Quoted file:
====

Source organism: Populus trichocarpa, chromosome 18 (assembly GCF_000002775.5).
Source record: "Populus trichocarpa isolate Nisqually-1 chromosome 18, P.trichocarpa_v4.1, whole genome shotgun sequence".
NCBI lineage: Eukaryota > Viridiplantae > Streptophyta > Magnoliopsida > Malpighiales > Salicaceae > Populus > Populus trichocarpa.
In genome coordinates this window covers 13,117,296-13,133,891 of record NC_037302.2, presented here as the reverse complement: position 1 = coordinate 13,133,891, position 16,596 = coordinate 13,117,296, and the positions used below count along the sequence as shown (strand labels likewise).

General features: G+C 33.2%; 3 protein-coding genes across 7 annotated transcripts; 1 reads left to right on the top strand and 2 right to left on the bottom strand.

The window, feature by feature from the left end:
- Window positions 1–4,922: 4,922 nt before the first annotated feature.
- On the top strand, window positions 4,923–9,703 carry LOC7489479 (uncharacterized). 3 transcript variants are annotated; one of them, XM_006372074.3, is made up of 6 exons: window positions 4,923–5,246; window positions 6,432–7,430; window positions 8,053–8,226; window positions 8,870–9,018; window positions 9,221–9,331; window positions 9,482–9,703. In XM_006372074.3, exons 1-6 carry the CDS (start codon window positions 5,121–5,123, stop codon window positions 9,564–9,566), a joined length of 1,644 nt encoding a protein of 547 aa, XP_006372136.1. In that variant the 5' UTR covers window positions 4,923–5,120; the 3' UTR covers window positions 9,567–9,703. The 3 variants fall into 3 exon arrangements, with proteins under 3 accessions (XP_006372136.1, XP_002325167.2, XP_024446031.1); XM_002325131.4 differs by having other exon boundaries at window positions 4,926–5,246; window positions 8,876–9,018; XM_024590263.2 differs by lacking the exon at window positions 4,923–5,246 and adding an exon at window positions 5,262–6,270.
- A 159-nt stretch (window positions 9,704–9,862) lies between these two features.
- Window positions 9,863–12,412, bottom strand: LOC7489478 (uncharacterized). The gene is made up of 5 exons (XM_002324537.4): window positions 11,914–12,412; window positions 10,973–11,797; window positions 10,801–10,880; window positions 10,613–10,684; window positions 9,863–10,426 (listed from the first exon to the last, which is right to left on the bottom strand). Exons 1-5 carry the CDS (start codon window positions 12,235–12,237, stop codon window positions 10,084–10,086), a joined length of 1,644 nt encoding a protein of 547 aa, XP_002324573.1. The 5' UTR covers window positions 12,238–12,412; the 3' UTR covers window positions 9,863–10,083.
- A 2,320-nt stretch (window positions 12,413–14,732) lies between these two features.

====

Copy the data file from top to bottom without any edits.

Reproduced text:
Source organism: Populus trichocarpa, chromosome 18 (assembly GCF_000002775.5).
Source record: "Populus trichocarpa isolate Nisqually-1 chromosome 18, P.trichocarpa_v4.1, whole genome shotgun sequence".
NCBI lineage: Eukaryota > Viridiplantae > Streptophyta > Magnoliopsida > Malpighiales > Salicaceae > Populus > Populus trichocarpa.
In genome coordinates this window covers 13,117,296-13,133,891 of record NC_037302.2, presented here as the reverse complement: position 1 = coordinate 13,133,891, position 16,596 = coordinate 13,117,296, and the positions used below count along the sequence as shown (strand labels likewise).

General features: G+C 33.2%; 3 protein-coding genes across 7 annotated transcripts; 1 reads left to right on the top strand and 2 right to left on the bottom strand.

The window, feature by feature from the left end:
- Window positions 1–4,922: 4,922 nt before the first annotated feature.
- On the top strand, window positions 4,923–9,703 carry LOC7489479 (uncharacterized). 3 transcript variants are annotated; one of them, XM_006372074.3, is made up of 6 exons: window positions 4,923–5,246; window positions 6,432–7,430; window positions 8,053–8,226; window positions 8,870–9,018; window positions 9,221–9,331; window positions 9,482–9,703. In XM_006372074.3, exons 1-6 carry the CDS (start codon window positions 5,121–5,123, stop codon window positions 9,564–9,566), a joined length of 1,644 nt encoding a protein of 547 aa, XP_006372136.1. In that variant the 5' UTR covers window positions 4,923–5,120; the 3' UTR covers window positions 9,567–9,703. The 3 variants fall into 3 exon arrangements, with proteins under 3 accessions (XP_006372136.1, XP_002325167.2, XP_024446031.1); XM_002325131.4 differs by having other exon boundaries at window positions 4,926–5,246; window positions 8,876–9,018; XM_024590263.2 differs by lacking the exon at window positions 4,923–5,246 and adding an exon at window positions 5,262–6,270.
- A 159-nt stretch (window positions 9,704–9,862) lies between these two features.
- Window positions 9,863–12,412, bottom strand: LOC7489478 (uncharacterized). The gene is made up of 5 exons (XM_002324537.4): window positions 11,914–12,412; window positions 10,973–11,797; window positions 10,801–10,880; window positions 10,613–10,684; window positions 9,863–10,426 (listed from the first exon to the last, which is right to left on the bottom strand). Exons 1-5 carry the CDS (start codon window positions 12,235–12,237, stop codon window positions 10,084–10,086), a joined length of 1,644 nt encoding a protein of 547 aa, XP_002324573.1. The 5' UTR covers window positions 12,238–12,412; the 3' UTR covers window positions 9,863–10,083.
- A 2,320-nt stretch (window positions 12,413–14,732) lies between these two features.